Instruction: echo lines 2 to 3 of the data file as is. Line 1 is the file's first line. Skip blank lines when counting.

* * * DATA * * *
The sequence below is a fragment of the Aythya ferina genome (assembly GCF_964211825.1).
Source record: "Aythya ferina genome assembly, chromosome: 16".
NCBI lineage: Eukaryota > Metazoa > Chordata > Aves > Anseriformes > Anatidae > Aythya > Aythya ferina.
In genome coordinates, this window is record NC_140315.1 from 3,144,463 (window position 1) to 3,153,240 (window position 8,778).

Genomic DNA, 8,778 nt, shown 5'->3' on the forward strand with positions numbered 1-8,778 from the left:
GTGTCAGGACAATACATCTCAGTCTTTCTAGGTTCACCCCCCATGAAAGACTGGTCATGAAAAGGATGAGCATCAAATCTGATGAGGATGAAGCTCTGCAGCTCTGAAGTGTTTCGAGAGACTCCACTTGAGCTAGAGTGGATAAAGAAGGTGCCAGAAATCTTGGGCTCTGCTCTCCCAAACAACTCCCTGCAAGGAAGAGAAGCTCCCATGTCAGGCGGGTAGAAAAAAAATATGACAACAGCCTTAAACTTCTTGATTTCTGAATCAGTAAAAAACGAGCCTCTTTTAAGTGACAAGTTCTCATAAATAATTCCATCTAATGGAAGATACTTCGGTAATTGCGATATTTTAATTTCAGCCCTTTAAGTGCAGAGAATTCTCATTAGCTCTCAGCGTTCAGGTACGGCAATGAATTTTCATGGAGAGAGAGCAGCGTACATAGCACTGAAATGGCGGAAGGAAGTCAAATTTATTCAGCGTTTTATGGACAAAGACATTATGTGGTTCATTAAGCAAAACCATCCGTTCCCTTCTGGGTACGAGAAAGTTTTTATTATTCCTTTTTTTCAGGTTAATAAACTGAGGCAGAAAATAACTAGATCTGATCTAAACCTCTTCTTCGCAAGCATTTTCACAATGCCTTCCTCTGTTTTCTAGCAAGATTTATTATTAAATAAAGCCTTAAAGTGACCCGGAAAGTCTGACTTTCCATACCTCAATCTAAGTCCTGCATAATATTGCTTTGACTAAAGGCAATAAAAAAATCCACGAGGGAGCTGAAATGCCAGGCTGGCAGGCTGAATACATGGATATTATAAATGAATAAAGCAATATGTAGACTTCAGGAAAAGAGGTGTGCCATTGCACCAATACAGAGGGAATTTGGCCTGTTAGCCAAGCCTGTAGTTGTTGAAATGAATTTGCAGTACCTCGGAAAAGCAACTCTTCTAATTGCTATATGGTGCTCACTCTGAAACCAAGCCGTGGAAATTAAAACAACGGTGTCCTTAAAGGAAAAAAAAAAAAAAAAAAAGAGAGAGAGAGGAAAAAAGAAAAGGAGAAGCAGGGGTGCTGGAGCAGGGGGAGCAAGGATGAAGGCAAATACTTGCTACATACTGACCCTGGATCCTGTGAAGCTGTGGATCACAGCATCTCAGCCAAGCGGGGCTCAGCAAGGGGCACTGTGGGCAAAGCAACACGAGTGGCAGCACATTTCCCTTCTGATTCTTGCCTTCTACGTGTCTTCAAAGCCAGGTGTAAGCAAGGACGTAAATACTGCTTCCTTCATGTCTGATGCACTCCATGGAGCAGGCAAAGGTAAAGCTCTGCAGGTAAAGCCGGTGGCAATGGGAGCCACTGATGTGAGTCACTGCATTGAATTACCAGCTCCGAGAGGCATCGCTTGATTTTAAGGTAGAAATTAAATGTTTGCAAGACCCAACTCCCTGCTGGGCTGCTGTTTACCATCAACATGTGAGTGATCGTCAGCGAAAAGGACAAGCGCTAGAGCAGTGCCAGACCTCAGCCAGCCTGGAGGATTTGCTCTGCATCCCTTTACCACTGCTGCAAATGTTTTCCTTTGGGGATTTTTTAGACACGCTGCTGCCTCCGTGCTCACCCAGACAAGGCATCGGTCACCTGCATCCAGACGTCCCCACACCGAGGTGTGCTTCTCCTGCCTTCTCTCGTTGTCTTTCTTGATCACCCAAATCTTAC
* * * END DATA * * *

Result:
Source record: "Aythya ferina genome assembly, chromosome: 16".
NCBI lineage: Eukaryota > Metazoa > Chordata > Aves > Anseriformes > Anatidae > Aythya > Aythya ferina.